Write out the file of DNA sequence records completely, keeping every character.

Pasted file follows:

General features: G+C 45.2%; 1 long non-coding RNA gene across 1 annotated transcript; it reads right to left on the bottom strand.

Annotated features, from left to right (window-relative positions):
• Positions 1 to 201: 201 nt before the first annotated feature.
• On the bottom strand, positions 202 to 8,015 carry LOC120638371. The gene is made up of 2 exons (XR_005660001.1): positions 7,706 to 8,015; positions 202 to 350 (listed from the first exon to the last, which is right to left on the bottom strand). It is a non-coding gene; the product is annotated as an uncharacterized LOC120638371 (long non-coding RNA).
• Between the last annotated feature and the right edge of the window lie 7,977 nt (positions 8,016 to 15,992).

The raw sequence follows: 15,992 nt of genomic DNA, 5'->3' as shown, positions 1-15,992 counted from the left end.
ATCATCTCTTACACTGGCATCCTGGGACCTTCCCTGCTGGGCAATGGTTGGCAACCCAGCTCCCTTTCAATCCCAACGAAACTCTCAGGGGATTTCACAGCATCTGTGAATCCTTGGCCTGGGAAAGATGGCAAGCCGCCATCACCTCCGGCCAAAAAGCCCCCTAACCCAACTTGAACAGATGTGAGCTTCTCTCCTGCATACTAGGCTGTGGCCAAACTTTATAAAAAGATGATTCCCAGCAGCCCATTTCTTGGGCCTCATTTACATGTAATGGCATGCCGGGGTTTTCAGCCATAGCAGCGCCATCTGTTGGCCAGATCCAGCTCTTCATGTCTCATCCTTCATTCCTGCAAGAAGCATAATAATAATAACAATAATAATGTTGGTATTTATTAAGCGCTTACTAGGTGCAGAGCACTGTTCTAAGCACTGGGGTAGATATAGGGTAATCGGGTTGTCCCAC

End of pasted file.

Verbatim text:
General features: G+C 45.2%; 1 long non-coding RNA gene across 1 annotated transcript; it reads right to left on the bottom strand.

Annotated features, from left to right (window-relative positions):
• Positions 1 to 201: 201 nt before the first annotated feature.
• On the bottom strand, positions 202 to 8,015 carry LOC120638371. The gene is made up of 2 exons (XR_005660001.1): positions 7,706 to 8,015; positions 202 to 350 (listed from the first exon to the last, which is right to left on the bottom strand). It is a non-coding gene; the product is annotated as an uncharacterized LOC120638371 (long non-coding RNA).
• Between the last annotated feature and the right edge of the window lie 7,977 nt (positions 8,016 to 15,992).

The raw sequence follows: 15,992 nt of genomic DNA, 5'->3' as shown, positions 1-15,992 counted from the left end.
ATCATCTCTTACACTGGCATCCTGGGACCTTCCCTGCTGGGCAATGGTTGGCAACCCAGCTCCCTTTCAATCCCAACGAAACTCTCAGGGGATTTCACAGCATCTGTGAATCCTTGGCCTGGGAAAGATGGCAAGCCGCCATCACCTCCGGCCAAAAAGCCCCCTAACCCAACTTGAACAGATGTGAGCTTCTCTCCTGCATACTAGGCTGTGGCCAAACTTTATAAAAAGATGATTCCCAGCAGCCCATTTCTTGGGCCTCATTTACATGTAATGGCATGCCGGGGTTTTCAGCCATAGCAGCGCCATCTGTTGGCCAGATCCAGCTCTTCATGTCTCATCCTTCATTCCTGCAAGAAGCATAATAATAATAACAATAATAATGTTGGTATTTATTAAGCGCTTACTAGGTGCAGAGCACTGTTCTAAGCACTGGGGTAGATATAGGGTAATCGGGTTGTCCCAC